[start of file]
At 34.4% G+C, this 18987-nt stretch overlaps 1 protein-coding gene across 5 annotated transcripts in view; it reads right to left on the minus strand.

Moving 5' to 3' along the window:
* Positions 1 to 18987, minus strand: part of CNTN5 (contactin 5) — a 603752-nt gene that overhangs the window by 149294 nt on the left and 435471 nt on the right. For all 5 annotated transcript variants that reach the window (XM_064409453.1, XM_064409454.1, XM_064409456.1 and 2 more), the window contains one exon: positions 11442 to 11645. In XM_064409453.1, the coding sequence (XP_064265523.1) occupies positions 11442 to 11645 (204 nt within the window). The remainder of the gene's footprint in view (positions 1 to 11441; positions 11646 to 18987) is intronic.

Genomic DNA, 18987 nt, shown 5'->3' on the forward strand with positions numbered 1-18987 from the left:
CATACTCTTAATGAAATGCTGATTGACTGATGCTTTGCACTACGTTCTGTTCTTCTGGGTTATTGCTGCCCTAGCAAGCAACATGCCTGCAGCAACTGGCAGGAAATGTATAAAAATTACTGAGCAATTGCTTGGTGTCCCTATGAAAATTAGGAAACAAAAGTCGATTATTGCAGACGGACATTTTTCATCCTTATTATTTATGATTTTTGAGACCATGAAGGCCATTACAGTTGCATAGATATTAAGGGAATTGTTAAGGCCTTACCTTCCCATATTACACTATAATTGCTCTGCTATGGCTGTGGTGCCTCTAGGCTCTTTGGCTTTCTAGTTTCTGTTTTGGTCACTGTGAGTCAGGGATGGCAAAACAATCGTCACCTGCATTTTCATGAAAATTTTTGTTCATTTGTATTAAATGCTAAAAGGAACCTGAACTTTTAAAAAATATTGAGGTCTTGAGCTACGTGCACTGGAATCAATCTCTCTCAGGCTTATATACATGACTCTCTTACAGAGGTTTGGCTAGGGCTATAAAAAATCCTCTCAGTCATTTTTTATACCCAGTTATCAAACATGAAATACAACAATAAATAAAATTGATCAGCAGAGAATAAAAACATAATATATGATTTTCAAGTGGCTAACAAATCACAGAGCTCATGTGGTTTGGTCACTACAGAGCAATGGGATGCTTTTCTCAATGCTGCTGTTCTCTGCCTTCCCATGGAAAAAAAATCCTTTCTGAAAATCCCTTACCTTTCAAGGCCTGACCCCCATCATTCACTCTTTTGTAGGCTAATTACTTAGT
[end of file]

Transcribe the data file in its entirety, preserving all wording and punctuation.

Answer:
At 34.4% G+C, this 18987-nt stretch overlaps 1 protein-coding gene across 5 annotated transcripts in view; it reads right to left on the minus strand.

Moving 5' to 3' along the window:
* Positions 1 to 18987, minus strand: part of CNTN5 (contactin 5) — a 603752-nt gene that overhangs the window by 149294 nt on the left and 435471 nt on the right. For all 5 annotated transcript variants that reach the window (XM_064409453.1, XM_064409454.1, XM_064409456.1 and 2 more), the window contains one exon: positions 11442 to 11645. In XM_064409453.1, the coding sequence (XP_064265523.1) occupies positions 11442 to 11645 (204 nt within the window). The remainder of the gene's footprint in view (positions 1 to 11441; positions 11646 to 18987) is intronic.

Genomic DNA, 18987 nt, shown 5'->3' on the forward strand with positions numbered 1-18987 from the left:
CATACTCTTAATGAAATGCTGATTGACTGATGCTTTGCACTACGTTCTGTTCTTCTGGGTTATTGCTGCCCTAGCAAGCAACATGCCTGCAGCAACTGGCAGGAAATGTATAAAAATTACTGAGCAATTGCTTGGTGTCCCTATGAAAATTAGGAAACAAAAGTCGATTATTGCAGACGGACATTTTTCATCCTTATTATTTATGATTTTTGAGACCATGAAGGCCATTACAGTTGCATAGATATTAAGGGAATTGTTAAGGCCTTACCTTCCCATATTACACTATAATTGCTCTGCTATGGCTGTGGTGCCTCTAGGCTCTTTGGCTTTCTAGTTTCTGTTTTGGTCACTGTGAGTCAGGGATGGCAAAACAATCGTCACCTGCATTTTCATGAAAATTTTTGTTCATTTGTATTAAATGCTAAAAGGAACCTGAACTTTTAAAAAATATTGAGGTCTTGAGCTACGTGCACTGGAATCAATCTCTCTCAGGCTTATATACATGACTCTCTTACAGAGGTTTGGCTAGGGCTATAAAAAATCCTCTCAGTCATTTTTTATACCCAGTTATCAAACATGAAATACAACAATAAATAAAATTGATCAGCAGAGAATAAAAACATAATATATGATTTTCAAGTGGCTAACAAATCACAGAGCTCATGTGGTTTGGTCACTACAGAGCAATGGGATGCTTTTCTCAATGCTGCTGTTCTCTGCCTTCCCATGGAAAAAAAATCCTTTCTGAAAATCCCTTACCTTTCAAGGCCTGACCCCCATCATTCACTCTTTTGTAGGCTAATTACTTAGT